Third Party Disclosure
Federal debt collection laws known as the Fair Debt Collection Practices Act (FDCPA for short) generally prohibits debt collectors from using unfair or unconscionable debt collection tactics when trying to collect a consumer debt. Prior to the FDCPA, one of the abusive debt collection tactics used by debt collectors was to embarrass consumers into paying an alleged debt by revealing that the debt collector was chasing after a consumer. For this reason, privacy and confidentiality are among the protections provided by the FDCPA.
Without prior consent given by the consumer, debt collectors are prohibited from discussing a consumer’s debt with anyone other than the consumer, his/her spouse or his/her lawyer. The only circumstance in which a debt collector is permitted to communicate with a third party is when such communication is reasonably necessary to effectuate a post judgment judicial remedy or to acquire location information about the consumer.
When communicating with a third party for the purposes of acquiring location information, the debt collector shall:
(1) identify himself, state that he is confirming or correcting location information concerning the consumer, and, if expressly requested, identify his employer;
(2) not state that such consumer owes any debt;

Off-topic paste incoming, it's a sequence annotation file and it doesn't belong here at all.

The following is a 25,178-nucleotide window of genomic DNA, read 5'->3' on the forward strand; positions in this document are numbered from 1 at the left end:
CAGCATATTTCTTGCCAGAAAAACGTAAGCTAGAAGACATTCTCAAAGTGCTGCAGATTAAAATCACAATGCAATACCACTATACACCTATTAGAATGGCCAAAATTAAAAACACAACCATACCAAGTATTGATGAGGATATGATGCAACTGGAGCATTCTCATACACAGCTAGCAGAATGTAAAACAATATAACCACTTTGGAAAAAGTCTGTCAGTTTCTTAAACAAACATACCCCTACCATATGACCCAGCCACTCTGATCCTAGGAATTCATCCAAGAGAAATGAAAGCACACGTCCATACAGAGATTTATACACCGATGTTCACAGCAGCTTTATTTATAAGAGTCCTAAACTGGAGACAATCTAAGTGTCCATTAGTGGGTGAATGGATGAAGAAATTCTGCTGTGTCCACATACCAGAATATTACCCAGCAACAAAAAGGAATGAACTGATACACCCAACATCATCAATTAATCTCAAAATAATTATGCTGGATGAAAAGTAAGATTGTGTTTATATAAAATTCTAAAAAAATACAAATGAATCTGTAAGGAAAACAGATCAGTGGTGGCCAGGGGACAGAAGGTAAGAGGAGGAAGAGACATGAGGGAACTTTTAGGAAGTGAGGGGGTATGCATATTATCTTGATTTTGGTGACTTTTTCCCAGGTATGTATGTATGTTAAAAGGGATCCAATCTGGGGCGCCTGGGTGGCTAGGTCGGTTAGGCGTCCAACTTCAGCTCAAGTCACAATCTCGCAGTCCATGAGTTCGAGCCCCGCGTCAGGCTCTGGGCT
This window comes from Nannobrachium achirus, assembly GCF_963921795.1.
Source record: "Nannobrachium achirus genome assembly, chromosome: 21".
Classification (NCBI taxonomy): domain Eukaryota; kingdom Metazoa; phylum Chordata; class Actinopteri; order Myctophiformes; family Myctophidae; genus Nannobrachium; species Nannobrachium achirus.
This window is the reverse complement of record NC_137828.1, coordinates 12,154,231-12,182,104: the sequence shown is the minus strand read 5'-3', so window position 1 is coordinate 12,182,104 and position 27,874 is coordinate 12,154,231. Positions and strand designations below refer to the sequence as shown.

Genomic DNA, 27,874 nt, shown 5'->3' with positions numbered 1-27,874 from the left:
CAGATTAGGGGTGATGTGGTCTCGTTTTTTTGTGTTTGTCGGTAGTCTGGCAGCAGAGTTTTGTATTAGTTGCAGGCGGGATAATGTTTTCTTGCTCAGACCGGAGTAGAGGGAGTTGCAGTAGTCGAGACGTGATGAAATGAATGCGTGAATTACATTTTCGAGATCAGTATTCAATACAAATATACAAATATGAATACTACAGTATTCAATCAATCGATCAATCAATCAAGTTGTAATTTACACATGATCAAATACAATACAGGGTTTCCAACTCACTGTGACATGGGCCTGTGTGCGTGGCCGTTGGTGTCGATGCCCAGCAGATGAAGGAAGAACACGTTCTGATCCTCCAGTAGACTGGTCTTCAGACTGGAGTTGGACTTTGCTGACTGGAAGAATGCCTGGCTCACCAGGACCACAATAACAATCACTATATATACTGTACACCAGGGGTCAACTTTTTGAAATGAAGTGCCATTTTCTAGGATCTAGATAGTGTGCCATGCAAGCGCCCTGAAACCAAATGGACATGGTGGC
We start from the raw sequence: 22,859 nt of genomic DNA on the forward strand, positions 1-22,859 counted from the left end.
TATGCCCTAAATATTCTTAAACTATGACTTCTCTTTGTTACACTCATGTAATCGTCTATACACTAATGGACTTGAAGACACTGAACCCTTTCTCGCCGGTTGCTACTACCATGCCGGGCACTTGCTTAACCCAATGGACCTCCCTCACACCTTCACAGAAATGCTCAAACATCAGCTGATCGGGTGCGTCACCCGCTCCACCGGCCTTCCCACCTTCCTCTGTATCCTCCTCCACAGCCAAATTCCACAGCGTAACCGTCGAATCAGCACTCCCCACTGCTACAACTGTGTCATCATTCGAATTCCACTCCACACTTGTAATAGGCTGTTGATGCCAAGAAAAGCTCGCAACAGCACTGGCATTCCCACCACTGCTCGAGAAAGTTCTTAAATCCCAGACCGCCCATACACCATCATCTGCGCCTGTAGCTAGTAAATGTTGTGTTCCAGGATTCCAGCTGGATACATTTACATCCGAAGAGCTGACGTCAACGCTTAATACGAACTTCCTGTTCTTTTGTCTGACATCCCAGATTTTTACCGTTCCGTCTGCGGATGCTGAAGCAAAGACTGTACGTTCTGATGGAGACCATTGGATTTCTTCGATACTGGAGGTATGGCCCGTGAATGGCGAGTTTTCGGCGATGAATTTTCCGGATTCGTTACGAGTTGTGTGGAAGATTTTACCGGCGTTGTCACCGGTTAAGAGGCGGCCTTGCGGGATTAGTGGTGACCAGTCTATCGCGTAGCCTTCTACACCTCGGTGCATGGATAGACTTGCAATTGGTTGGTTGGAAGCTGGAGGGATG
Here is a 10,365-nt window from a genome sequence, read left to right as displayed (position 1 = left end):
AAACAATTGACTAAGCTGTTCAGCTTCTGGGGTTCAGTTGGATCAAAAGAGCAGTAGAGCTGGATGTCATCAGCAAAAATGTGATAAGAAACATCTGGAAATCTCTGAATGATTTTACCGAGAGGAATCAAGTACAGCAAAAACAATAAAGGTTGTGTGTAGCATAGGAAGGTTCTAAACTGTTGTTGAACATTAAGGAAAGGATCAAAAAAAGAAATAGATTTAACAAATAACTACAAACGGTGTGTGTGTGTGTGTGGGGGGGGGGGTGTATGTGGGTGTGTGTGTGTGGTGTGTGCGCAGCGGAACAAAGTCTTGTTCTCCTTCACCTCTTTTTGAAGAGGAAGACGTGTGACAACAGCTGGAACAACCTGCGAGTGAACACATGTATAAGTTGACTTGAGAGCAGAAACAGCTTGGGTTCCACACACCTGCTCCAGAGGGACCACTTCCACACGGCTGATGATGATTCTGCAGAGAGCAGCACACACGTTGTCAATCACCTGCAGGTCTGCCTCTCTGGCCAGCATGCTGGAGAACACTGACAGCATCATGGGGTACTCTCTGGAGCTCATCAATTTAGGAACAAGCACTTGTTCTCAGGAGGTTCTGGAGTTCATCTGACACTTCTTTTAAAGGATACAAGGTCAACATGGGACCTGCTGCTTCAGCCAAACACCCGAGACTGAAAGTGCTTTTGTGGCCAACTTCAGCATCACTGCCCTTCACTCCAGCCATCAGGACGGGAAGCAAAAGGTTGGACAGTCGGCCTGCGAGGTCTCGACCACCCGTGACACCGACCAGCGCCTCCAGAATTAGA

(3) not communicate with any such person more than once unless requested to do so by such person or unless the debt collector reasonably believes that the earlier response of such person is erroneous or incomplete and that such person now has correct or complete location information;
(4) not communicate by post card;
(5) not use any language or symbol on any envelope or in the contents of any communication effected by the mails or telegram that indicates that the debt collector is in the debt collection business or that the communication relates to the collection of a debt; and
(6) after the debt collector knows the consumer is represented by an attorney with regard to the subject debt and has knowledge of, or can readily ascertain, such attorney’s name and address, not communicate with any person other than that attorney, unless the attorney fails to respond within a reasonable period of time to the communication from the debt collector.
The Law Offices of Robert J. Nahoum represents consumers who have been the victim of improper third party disclosures by a debt collector. In appropriate cases, we sue debt collectors and debt collection law firms in Federal District Court for violations of the FDCPA. Because the FDCPA is fee shifting (meaning that the debt collector pays our legal fees), we don’t charge our FDCPA clients a penny out of pocket.